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Key Organizations:
Lake Restoration Solutions (LRS): East coast based developing LLC which proposed building artificial islands on Utah Lake for real estate development. Claims that the dredging of the lake will aid in combating harmful algal blooms on the lake and the artificial islands will provide additional habitat for wildlife, housing for the growing Utah County population, recreation for Utah County residents, and will act as wave breaks.

Utah Lake Commission: a council made up of elected officials in cities with ties to the lake, whose role is to coordinate with all applicable stakeholders for the management of Utah Lake (see HB 232 for more information). Notable members include Vineyard Mayor Julie Fulmer; Provo Mayor Michelle Kaufusi; and Utah Lake Commission Executive Director Eric Ellis.

Conserve Utah Valley (CUV): a non-profit organization started by concerned Utah Valley citizens with the goal of stopping the development of Utah Valley’s wilderness. Starting from humble beginnings successfully fighting the commercialization of Bridal Veil Falls, CUV has turned its sights on Utah Lake, and over the past three years has organized protests, symposiums, educational materials, and petitions in favor of protecting the lake. CUV is the sponsor behind the “Don’t Pave Utah Lake” campaign.

Timpanogos Nation: an indigenous tribe with deep historical and spiritual ties to Utah Lake who have expressed their opposition to the privatization of Utah Lake. However, they are open to projects that would improve the quality of the lake and its accessibility for people to enjoy.

Forestry, Fire, and State Lands (FFSL): The division of the DNR dedicated to the management of sovereign lands in Utah. Plays an integral role in reviewing proposals for outside development of state land.

Key Players:

Jon and Ryan Benson: President and CEO, respectively, of Lake Restoration Solutions. Utah-county natives and proponents of large-scale development to improve the quality of Utah Lake.

Ben Abbott: Professor of ecosystem ecology at BYU, vocal opponent of lake development, and recipient of $3 million lawsuit from LRS.

Mary Murdock Meyer: Chief Executive of the Timpanogos Nation.

Craig Christensen: Director of Conserve Utah Valley.

Representative Keven Stratton: Member of the Utah House of Representatives and sponsor of HB 240, which requires additional authorization before government entities can dispose of state land. This was in direct response to legislation passed in 2018 (HB 272) that made LRS’s acquisition of state lands a possibility.

Representatives Brady Brammer: Member of the Utah House of Representatives and sponsor of HB 232, which defined the roles/authority of the Utah Lake Commission.

Mayor Julie Fullmer: Mayor of Vineyard City and member of the Utah Lake Commission. Early financial supporter of the islands project.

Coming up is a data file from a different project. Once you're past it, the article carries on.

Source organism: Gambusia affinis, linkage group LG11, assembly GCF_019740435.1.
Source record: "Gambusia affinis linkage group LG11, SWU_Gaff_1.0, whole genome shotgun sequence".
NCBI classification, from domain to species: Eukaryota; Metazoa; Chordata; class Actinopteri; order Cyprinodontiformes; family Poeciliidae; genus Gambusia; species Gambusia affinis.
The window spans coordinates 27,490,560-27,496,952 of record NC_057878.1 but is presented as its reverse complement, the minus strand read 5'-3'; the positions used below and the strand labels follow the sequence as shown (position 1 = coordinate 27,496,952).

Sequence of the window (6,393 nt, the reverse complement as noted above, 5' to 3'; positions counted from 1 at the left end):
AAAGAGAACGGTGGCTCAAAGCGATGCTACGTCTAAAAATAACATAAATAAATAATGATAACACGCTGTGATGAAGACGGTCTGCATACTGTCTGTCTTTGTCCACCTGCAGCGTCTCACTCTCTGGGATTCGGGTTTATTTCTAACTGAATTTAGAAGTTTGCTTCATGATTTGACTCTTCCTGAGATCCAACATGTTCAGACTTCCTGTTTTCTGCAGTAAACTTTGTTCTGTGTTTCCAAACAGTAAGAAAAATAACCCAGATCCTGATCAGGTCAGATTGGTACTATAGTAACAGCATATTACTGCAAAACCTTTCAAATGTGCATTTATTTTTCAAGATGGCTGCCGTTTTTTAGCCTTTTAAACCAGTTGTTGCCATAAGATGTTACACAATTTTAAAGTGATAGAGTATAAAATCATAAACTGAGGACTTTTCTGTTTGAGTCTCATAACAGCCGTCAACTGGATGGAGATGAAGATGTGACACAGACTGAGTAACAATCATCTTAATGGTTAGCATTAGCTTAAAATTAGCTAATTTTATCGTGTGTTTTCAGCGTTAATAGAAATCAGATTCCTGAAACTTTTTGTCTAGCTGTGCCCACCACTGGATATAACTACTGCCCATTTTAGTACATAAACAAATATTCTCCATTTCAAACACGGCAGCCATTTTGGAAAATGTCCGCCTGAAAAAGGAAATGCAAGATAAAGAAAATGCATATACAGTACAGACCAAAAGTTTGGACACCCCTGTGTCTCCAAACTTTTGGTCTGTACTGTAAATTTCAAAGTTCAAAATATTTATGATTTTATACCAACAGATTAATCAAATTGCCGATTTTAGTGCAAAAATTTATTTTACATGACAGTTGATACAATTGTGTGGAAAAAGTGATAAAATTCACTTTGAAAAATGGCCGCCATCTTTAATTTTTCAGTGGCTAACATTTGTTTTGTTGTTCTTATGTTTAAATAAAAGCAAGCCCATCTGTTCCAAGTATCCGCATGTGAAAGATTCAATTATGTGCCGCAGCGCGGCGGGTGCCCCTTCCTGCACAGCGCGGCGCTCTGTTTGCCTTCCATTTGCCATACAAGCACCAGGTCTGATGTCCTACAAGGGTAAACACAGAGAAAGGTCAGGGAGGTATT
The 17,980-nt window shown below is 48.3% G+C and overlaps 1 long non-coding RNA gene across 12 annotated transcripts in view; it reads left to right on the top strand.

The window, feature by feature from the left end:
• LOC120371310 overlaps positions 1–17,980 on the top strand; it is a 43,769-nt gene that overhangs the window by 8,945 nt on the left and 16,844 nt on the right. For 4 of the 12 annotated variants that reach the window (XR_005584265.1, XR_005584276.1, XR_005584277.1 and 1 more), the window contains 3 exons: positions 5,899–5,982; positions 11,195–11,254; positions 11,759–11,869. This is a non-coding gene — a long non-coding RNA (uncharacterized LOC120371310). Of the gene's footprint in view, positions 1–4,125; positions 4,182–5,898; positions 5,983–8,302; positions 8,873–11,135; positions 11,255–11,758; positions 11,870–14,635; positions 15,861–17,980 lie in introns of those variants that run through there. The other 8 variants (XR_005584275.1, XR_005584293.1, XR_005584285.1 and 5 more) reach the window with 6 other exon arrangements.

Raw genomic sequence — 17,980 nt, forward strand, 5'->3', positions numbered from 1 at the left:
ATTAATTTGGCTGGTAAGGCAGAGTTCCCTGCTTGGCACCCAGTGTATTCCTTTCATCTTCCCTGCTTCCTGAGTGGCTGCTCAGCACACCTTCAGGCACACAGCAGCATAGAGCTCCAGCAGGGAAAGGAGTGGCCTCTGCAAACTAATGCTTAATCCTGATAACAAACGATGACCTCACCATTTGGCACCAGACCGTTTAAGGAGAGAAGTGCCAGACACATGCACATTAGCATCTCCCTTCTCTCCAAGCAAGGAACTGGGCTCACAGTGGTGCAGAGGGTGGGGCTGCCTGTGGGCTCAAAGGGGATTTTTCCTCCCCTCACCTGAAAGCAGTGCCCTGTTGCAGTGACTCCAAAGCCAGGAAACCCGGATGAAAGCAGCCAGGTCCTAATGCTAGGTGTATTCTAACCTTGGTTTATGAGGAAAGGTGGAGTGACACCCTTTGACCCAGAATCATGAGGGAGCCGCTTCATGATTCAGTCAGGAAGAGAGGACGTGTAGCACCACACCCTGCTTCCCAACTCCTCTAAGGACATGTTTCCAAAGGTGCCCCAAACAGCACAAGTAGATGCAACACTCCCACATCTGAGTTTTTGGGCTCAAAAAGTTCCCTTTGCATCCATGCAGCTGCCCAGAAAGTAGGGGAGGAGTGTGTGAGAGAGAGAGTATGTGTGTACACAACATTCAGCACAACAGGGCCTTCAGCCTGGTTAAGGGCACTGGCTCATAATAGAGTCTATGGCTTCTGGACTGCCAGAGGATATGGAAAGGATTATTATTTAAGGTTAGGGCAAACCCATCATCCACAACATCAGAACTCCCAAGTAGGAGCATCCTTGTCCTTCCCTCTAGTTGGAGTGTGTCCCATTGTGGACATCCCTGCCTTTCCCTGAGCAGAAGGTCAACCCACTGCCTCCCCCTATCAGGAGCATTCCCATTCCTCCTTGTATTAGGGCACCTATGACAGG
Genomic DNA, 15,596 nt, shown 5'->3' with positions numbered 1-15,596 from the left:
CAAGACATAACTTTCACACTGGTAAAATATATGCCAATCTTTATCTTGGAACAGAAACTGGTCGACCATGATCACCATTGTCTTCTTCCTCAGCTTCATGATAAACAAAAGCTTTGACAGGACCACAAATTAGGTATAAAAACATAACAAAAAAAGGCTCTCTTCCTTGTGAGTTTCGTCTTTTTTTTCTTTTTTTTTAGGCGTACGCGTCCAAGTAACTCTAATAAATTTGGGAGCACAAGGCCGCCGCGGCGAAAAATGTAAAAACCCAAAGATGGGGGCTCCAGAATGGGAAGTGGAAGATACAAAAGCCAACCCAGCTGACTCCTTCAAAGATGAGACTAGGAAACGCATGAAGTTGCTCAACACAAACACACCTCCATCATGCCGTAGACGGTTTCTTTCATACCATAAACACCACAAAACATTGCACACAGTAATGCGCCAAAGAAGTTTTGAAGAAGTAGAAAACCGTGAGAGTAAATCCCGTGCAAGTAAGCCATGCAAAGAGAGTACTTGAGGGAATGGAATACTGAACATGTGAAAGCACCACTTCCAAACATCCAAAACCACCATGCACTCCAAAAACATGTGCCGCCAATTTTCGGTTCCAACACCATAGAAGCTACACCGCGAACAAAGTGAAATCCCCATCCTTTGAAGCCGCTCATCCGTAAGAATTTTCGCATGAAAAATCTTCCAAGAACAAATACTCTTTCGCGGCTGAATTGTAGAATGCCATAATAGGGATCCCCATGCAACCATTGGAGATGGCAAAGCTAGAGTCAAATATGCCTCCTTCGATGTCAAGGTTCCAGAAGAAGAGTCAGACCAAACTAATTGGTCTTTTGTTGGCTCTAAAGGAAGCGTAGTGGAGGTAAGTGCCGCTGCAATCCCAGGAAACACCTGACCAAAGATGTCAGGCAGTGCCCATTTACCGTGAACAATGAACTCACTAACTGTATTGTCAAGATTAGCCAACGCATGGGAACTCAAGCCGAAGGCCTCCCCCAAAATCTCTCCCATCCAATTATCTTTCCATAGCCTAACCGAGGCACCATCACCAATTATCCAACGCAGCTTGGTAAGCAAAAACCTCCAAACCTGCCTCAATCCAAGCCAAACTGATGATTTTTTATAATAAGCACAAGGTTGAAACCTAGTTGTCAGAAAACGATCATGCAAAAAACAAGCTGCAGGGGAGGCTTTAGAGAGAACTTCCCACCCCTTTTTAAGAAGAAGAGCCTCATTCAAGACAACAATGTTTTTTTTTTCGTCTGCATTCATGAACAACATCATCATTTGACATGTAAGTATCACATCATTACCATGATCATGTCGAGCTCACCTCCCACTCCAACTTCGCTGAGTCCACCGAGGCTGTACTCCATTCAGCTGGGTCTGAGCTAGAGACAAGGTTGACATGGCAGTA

Mayor Michelle Kaufusi: Mayor of Provo and member of the Utah Lake Commission. Signed a joint resolution with the Provo City Council opposing the islands project

Jamie Barnes: Director of Utah's Division of Forestry, Fire, and State Lands, which makes decisions on proposed projects on state lands in Utah.

HB 240

“Does the bill sponsor vote for these amendments?”

“Damn right I do.” – Keven Stratton


What sort of bill would invoke such passion, especially considering that the sponsor allocates himself “one swear a year”? One that would add increased protection to a unique and precious natural resource: Utah Lake. One that was supported by thousands of people who wanted to protect their lake from greedy developers who desired to wrest it from the public’s hands and then proceed to tear it apart.


House bill 272 needs to be repealed. That was the battle cry for many advocates of Utah Lake almost since the day that bill was first passed in 2018. What was so problematic with this bill that caused such vehement opposition? In a nutshell it opened up the possibility for the bed of Utah Lake to be given away to an organization that stated they could meet several requirements of improving and restoring the lake. Interestingly, nowhere in the bill was there mentioned that the restoration efforts had to be started or even effective, just that it was a possibility. It would be easy to let this slide, but Ben Abbott noticed and sensed that something shady might be happening behind the scenes. He didn’t have to wait long before things started coming to light.


First, a company called “Lake Restoration Solutions” submitted a proposal that called for restoration by dredging the lake and building islands. This was the only proposal submitted to the state and therefore was the one chosen. Several citizens were alarmed by this and started petitioning the government to stop such a radical project. This was effective for a time but then near the end of 2021 the company was going to have a “meet the experts” event at the capitol. Ben organized a resistance group with Conserve Utah Valley to fight against these developers and thus the “Don’t Pave Utah Lake” initiative was born.